The 69.42-carat Taylor Burton diamond, the 33.19 carat Krupp Diamond, fabulous 5-carat natural pearl La Peregrina, emeralds, rubies and the world’s most fabulous jewels adorned her but never out-shown her: Elizabeth Taylor was a style icon to remember. She died today at the age on 79 of congestive heart failure. The star of “Who’s Afraid of Virginia Woolf,” “National Velvet,” “Cleopatra,” and “Cat on a Hot Tin Roof,” she was as famous for her blinding beauty and passionate love life as for her work.
She famously had eight marriages and seven husbands but she is forever associated with Richard Burton, who she married twice and who showered her with some of the world’s most beautiful jewels. In later life, she founded the American Foundation for AIDS Research, fighting the stigma against the disease with her considerable star power.
In an interview by Kim Kardashian in this month’s Harper’s Bazaar, she said: “I never planned to acquire a lot of jewels or a lot of husbands. For me, life happened, just as it does for anyone else. I have been supremely lucky in my life in that I have known great love, and of course I am the temporary custodian of some incredible and beautiful things. But I have never felt more alive than when I watched my children delight in something, never more alive than when I have watched a great artist perform, and never richer than when I have scored a big check to fight AIDS. Follow your passion, follow your heart, and the things you need will come.”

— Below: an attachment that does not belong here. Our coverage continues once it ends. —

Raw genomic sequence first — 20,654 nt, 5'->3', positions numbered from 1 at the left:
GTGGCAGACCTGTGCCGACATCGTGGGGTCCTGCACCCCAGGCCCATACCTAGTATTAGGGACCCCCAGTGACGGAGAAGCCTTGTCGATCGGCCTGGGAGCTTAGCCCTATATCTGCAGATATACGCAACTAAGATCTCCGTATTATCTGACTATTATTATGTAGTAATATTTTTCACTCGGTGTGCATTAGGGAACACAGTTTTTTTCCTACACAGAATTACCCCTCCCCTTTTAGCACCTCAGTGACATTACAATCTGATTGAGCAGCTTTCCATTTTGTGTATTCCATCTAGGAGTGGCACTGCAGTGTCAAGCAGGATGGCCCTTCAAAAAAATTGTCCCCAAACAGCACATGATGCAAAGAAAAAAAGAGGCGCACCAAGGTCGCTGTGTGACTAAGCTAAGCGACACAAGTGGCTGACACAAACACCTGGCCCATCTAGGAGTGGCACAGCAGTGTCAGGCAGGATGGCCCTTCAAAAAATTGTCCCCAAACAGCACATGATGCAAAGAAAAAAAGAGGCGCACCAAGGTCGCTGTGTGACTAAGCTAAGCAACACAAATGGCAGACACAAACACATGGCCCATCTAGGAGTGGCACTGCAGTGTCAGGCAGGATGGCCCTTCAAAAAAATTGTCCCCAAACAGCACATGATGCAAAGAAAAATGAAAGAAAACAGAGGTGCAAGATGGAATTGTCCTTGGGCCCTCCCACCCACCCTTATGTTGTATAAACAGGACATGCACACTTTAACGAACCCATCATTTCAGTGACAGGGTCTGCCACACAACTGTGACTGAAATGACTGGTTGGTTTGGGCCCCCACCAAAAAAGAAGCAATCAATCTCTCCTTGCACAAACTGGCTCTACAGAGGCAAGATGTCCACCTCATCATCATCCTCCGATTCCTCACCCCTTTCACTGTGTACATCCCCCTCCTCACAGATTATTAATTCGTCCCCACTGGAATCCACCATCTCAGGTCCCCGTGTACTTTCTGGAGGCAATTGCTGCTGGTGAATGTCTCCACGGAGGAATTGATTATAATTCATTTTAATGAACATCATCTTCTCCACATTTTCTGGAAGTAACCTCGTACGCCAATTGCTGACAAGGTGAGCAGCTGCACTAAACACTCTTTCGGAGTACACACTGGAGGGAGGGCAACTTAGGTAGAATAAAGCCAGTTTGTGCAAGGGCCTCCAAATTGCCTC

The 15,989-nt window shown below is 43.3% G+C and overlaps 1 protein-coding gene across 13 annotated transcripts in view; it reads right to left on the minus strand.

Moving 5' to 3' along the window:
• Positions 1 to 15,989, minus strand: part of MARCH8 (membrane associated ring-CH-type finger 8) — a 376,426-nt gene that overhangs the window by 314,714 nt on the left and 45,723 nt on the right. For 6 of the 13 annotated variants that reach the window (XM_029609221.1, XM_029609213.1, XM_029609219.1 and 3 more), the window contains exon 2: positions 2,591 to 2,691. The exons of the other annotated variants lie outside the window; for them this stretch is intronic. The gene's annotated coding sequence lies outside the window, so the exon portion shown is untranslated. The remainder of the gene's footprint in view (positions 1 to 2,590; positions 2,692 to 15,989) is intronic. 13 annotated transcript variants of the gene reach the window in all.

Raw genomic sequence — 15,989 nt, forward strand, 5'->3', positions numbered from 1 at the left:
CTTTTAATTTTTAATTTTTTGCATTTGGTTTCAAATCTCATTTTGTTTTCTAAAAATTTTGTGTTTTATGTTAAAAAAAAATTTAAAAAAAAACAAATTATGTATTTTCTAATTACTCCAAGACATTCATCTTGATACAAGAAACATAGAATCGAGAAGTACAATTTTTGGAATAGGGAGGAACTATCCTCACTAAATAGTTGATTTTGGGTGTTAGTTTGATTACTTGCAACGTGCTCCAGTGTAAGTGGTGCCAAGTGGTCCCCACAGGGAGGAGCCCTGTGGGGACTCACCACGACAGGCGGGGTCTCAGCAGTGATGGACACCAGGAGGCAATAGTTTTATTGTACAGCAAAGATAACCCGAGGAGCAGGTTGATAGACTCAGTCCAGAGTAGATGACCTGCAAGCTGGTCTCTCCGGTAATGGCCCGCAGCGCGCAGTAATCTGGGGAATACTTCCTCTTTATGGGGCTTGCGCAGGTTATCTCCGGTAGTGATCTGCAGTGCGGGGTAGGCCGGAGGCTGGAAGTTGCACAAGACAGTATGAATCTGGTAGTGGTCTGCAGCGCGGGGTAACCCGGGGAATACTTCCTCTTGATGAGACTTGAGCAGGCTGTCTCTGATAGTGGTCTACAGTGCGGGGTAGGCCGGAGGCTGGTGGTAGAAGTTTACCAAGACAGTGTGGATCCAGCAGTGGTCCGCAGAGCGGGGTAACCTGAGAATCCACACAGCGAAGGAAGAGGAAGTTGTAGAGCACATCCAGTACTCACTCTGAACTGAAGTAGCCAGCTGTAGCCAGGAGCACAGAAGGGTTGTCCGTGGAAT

Perhaps the first tabloid star, as her love life and addiction to painkillers were covered extensively in the gossip press, Elizabeth Taylor was also undeniably, a real movie star, the kind they don’t make anymore. In contrast to actresses today who walk the red carpet in borrowed finery, Elizabeth Taylor truly owned the jewels she wore, just as she owned the screen every time the camera turned its gaze on her.